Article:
I know I am late to the party, but anyways your use case resembles how Java's Properties lets one define a set of default properties too, which will be checked if there is no corresponding key loaded by the instance. Looking at how the implementation is done for Properties.getProperty(String) (from Java 7): Object oval = super.get(key); String sval = (oval ...


3

I usually do the following unless there is a good reason not to. The member check acts as a "Guardian Clause" and the need for temp variables disappears if you are returning a constant in the case of an exception. private String getMyString() { if (!mStrigMember.isEmpty()) return mStrigMember; try { return ...


3

In your second example, the Map should be a private static member to avoid redundant initialization overhead. For large amounts of values, the map will perform better. Using a hashtable, one can look up the answer in constant time. The multiple-if construct has to compare the input to each of the possibilities until it finds the right answer. In other ...


3

The point is to move the creation of the hashmap outside the function and do it once (or just less times than otherwise). private static final Map<String, Integer> map; static{ Map<String, Integer> temp = new HashMap<String, Integer>(); temp.put("A", 12); temp.put("B", 21); temp.put("C", 45); map = ...


2

Optional is the correct solution. However, if you prefer, there is an alternative which has less of a "two nulls" feel, consider a sentinel. Define a private static string keyNotFoundSentinel, with a value new String("").* Now the private method can return keyNotFoundSentinel rather than throw new KeyNotFoundException(). The public method can check for ...


2

Learn from the framework that learned from all Java's pain points: .NET provides two far more elegant solutions to this problem, exemplified by: Dictionary<TKey, TValue>.TryGetValue(TKey, out TValue) Nullable<T>.GetValueOrDefault(T default) The latter is very easy to write in Java, the former just requires a "strong reference" helper class. ...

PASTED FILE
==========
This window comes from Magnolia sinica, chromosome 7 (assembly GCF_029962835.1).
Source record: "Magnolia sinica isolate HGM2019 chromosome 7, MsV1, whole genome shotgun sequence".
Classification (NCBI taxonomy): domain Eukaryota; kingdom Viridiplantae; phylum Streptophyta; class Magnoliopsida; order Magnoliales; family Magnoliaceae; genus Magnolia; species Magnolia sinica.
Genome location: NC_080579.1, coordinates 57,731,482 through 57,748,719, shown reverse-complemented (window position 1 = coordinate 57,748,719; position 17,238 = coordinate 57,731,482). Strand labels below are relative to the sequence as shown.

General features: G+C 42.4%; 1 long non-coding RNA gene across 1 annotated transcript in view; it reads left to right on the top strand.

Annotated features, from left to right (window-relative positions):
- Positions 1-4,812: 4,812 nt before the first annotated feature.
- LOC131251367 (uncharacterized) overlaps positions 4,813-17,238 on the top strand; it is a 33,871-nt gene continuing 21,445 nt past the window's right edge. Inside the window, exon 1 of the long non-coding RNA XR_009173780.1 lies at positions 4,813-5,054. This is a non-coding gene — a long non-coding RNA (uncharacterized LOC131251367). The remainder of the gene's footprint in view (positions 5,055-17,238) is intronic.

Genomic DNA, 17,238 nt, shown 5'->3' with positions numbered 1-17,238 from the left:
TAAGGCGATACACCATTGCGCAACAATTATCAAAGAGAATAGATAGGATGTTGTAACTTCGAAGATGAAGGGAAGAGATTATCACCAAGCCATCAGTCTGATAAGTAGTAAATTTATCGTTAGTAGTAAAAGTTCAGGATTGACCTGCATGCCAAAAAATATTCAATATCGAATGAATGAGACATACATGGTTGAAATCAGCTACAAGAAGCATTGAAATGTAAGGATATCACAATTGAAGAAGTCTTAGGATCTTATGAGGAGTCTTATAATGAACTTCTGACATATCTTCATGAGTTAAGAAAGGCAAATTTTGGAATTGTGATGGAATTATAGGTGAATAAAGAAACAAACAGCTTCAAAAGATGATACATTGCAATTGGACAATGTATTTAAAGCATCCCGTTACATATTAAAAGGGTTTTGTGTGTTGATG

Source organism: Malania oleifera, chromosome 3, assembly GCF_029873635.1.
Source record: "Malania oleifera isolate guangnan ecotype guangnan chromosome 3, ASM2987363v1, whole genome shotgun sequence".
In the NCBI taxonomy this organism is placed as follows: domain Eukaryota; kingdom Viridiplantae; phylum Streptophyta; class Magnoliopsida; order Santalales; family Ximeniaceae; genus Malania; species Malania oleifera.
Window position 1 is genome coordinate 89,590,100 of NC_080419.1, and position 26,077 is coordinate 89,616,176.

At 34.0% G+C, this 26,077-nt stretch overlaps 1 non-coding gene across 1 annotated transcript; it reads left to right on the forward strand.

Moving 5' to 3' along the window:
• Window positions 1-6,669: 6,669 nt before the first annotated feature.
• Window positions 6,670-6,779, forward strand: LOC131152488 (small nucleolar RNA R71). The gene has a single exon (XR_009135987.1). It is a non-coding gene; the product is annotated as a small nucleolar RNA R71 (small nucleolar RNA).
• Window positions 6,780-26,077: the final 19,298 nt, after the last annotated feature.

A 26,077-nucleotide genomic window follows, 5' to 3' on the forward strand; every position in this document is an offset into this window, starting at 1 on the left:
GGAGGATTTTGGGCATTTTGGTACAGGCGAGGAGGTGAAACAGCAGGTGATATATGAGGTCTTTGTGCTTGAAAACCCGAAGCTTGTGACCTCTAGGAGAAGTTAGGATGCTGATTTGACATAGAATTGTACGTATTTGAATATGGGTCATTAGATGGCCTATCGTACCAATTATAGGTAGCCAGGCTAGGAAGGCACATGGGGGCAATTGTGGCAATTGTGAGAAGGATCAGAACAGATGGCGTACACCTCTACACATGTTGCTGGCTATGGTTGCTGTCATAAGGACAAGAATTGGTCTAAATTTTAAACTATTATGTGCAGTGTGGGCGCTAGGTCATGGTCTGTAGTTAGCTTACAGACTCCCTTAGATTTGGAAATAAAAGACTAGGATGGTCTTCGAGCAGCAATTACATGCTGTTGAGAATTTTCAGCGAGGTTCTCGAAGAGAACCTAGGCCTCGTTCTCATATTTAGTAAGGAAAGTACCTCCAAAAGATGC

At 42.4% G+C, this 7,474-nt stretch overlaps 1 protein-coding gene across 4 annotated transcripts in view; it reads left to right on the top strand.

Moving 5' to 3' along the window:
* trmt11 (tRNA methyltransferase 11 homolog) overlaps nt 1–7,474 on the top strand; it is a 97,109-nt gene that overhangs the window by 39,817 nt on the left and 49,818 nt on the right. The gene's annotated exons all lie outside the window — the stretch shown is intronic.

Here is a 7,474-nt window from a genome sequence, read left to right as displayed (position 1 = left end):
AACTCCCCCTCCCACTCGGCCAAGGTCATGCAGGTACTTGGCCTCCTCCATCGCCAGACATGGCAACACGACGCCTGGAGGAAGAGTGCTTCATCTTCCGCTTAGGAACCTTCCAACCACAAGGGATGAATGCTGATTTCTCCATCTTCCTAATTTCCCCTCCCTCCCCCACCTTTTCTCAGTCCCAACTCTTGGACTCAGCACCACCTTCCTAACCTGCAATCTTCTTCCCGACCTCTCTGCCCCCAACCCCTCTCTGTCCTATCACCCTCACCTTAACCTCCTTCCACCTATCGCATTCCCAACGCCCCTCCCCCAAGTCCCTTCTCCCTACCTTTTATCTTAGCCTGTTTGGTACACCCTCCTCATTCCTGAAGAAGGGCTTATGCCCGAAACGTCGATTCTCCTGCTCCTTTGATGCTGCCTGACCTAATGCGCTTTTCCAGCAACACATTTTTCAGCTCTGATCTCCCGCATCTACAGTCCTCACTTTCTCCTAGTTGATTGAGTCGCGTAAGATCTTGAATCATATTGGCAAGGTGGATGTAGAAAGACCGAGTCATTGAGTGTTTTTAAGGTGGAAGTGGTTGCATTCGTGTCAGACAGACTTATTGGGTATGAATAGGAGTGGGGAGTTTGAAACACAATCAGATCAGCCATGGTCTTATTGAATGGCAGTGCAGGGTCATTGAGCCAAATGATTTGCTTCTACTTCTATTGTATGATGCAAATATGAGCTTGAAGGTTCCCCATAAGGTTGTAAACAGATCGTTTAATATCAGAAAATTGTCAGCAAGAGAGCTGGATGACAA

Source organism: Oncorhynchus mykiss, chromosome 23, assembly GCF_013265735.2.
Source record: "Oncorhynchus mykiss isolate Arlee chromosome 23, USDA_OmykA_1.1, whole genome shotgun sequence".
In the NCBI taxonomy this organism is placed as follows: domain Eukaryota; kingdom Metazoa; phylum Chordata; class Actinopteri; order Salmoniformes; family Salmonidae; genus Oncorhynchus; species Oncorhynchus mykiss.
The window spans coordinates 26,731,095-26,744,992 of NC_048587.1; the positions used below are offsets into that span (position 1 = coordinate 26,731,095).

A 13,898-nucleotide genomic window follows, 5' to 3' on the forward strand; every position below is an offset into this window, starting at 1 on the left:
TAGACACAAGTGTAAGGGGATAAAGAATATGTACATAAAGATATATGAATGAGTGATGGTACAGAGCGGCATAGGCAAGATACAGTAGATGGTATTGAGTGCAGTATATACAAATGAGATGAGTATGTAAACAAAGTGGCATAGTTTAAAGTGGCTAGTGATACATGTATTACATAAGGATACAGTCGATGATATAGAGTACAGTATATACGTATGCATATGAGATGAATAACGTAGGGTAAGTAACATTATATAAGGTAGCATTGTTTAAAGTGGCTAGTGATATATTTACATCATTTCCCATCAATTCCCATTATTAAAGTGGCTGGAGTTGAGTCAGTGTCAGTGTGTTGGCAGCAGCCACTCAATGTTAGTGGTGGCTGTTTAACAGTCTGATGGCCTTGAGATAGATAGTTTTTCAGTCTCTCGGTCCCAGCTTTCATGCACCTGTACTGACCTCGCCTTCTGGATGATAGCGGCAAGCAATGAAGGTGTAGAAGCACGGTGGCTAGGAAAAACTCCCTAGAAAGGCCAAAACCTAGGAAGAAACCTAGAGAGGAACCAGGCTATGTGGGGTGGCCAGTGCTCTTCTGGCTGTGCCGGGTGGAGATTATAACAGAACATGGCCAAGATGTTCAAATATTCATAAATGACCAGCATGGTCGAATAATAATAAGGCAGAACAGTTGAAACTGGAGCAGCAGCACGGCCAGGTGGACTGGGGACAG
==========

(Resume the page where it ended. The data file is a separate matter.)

2

ID's are needed to be unique while classes tend to group several elements' style together. I read somewhere it as this analogy : <student id="JonathanSampson" class="Biology Calculus" /> <student id="MarySmith" class="Biology Networking" /> Student ID cards are distinct. No two students on campus will have the same student ID card. ...


2

I think the gist of the argument, for those that agree with it, is to use class for css selectors instead of id. This avoids unintended css precedence rules from kicking in. If you know what you're doing (re class vs id selectors), and it works for you, I wouldn't change just for the sake of changing, though. From http://csslint.net/about.html: IDs ...


1

Maybe It can work to externalize validation logic as long as it is not externally visible and is used to enforce preconditions. Say you have an object that operates on a database connection, and most of its functions require that the connection be set up and initialized. Rather than checking the connection and conditionally throwing an exception in each ...


1

I recommend separating the concerns of the do_something and the conditions. There is some business logic that should be well named and encapsulated to determine what the do_something will operate on (ConditionType in my example below). Use the resulting ConditionType as a parameter to do_something. I read a lot of code (more than I write) and I'm not a ...


1

There are many reasons to select by an id. I think the spirit of that message from lint is that you should primarily apply styling by classes. Selecting by id can be the exception where your styling is shared across similar elements, except this one, or only this one. You can use classes to act as an id, but I think thats probably evangelism. That'd be ...